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The Key Events Dose-Response Framework: A Foundation for Examining Variability in Elicitation Thresholds for Food Allergens

Authors
  • TAYLOR, STEVE L.1
  • GENDEL, STEVEN M.2
  • HOUBEN, GEERT F.3
  • JULIEN, ELIZABETH4
  • 1 & Technology, University of Nebraska, Lincoln, NE, USA
  • 2 Center for Food Safety and Applied Nutrition, U.S. Food and Drug Administration, College Park, MD, USA
  • 3 TNO, Quality of Life, Zeist, Netherlands
  • 4 ILSI Research Foundation, Washington, DC, USA
Type
Published Article
Journal
Critical Reviews in Food Science and Nutrition
Publisher
Informa UK (Taylor & Francis)
Publication Date
Sep 11, 2009
Volume
49
Issue
8
Pages
729–739
Identifiers
DOI: 10.1080/10408390903098707
PMID: 19690998
PMCID: PMC2840879
Source
PubMed Central
Keywords
License
Green

Abstract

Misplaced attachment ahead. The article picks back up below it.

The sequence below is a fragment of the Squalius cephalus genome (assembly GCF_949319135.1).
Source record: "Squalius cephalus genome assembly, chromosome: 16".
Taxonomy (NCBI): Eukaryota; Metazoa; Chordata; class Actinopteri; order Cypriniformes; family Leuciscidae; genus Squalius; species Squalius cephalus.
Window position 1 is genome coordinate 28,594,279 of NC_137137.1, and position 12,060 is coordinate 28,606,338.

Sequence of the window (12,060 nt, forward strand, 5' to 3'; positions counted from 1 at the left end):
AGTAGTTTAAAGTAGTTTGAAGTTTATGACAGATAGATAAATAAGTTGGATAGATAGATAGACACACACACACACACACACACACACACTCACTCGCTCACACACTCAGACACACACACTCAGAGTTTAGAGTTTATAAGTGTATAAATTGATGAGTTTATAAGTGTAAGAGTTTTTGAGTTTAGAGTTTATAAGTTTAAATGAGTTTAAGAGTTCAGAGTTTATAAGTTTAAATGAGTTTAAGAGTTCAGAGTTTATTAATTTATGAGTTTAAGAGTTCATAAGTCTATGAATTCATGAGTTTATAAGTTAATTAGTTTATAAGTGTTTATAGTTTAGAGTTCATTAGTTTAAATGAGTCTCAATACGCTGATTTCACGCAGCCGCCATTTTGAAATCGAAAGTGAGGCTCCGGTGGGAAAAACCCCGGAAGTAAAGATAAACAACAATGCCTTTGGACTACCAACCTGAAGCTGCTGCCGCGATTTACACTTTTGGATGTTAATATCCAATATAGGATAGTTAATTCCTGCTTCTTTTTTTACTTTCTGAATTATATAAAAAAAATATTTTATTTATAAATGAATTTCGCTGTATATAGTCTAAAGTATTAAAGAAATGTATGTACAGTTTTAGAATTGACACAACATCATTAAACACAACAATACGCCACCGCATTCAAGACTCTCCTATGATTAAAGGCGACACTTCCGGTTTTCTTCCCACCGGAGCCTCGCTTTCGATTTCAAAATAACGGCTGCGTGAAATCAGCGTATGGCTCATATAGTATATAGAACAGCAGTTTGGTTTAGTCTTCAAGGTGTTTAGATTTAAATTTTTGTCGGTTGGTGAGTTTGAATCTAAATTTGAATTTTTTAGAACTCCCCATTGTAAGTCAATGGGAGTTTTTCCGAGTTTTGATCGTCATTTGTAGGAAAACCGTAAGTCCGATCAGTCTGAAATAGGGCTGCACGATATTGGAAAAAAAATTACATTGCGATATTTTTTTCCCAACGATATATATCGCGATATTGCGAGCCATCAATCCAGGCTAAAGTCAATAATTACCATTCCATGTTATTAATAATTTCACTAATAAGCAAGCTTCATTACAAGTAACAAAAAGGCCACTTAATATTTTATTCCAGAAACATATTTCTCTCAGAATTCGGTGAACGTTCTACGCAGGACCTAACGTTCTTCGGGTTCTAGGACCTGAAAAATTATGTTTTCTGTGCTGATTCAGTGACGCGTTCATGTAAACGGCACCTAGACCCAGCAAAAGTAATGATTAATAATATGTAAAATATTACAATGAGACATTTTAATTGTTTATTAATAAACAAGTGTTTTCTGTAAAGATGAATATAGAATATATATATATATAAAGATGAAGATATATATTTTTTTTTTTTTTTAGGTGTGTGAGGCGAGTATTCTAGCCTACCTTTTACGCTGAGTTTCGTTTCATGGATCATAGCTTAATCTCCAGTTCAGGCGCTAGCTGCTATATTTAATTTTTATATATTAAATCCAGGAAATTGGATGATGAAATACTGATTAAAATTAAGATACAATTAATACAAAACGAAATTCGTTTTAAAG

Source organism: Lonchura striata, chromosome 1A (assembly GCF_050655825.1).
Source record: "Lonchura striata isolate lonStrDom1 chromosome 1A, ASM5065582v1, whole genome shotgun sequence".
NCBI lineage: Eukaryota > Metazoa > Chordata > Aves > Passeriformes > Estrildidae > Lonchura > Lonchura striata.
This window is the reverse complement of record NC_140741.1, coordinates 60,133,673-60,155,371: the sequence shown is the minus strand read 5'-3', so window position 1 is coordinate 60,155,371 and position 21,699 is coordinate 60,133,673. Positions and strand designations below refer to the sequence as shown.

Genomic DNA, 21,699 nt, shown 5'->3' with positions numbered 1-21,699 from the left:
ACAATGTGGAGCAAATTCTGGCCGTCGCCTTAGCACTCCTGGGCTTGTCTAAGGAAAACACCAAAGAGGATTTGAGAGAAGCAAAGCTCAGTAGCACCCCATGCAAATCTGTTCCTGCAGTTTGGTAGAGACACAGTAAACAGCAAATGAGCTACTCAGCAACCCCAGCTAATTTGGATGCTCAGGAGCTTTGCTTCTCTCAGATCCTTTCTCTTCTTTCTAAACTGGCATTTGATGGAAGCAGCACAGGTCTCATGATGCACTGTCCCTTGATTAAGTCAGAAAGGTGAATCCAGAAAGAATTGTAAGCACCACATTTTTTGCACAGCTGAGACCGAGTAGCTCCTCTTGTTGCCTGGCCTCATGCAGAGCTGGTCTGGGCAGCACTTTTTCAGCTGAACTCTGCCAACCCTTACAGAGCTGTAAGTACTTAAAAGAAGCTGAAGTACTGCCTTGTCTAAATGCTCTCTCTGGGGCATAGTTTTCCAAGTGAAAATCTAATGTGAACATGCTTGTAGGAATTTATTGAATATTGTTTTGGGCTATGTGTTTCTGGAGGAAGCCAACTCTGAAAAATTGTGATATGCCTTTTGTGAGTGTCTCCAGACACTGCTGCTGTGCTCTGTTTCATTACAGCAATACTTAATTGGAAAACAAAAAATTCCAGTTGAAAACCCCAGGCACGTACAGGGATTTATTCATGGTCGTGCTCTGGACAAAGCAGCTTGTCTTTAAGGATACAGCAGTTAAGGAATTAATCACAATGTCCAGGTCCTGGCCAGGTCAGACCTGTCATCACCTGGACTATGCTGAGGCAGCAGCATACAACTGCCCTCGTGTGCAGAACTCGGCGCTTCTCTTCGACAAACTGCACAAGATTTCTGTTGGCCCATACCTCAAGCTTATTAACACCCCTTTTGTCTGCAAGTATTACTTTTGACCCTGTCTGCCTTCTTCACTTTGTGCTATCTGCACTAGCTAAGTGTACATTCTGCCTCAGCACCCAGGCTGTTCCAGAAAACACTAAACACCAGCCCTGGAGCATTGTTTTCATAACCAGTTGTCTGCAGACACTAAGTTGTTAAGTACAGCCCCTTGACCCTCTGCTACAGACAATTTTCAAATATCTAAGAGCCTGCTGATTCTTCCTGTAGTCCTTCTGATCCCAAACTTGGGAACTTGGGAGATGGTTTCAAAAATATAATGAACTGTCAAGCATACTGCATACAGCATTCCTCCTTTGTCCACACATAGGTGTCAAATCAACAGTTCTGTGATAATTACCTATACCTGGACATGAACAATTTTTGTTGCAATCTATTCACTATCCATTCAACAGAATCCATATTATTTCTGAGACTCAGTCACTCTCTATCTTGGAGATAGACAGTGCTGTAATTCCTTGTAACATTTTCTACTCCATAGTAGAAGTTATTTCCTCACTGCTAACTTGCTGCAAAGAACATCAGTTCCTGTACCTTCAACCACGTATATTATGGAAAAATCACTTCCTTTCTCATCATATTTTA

Food allergies are caused by immunological reactions in individuals sensitized to normal protein components of foods. For any given sensitized individual, the severity of a reaction is generally assumed to be proportional to the dose of allergenic protein. There is substantial clinical evidence that “threshold” doses exist for the elicitation of an allergic reaction; however, the threshold (i.e., lowest dose that elicits a reaction) varies substantially across the sensitized population. Current approaches to protecting sensitized individuals from exposure to food allergens are highly qualitative (i.e., they rely on food avoidance). The Key Events Dose-Response Framework is an analytical approach for refining understanding of the biological basis of the dose-response. Application of this approach to food allergy provides a foundation for a more rigorous quantitative understanding of variability in allergic response. This study reviews the allergic disease process and the current approaches to identifying thresholds for food allergens. The pathway of key biological events occurring between food intake and allergic response is considered, along with factors that may determine the nature and severity of response to food allergens. Data needs, as well as implications for identifying thresholds, and for characterizing variability in thresholds, are also discussed.

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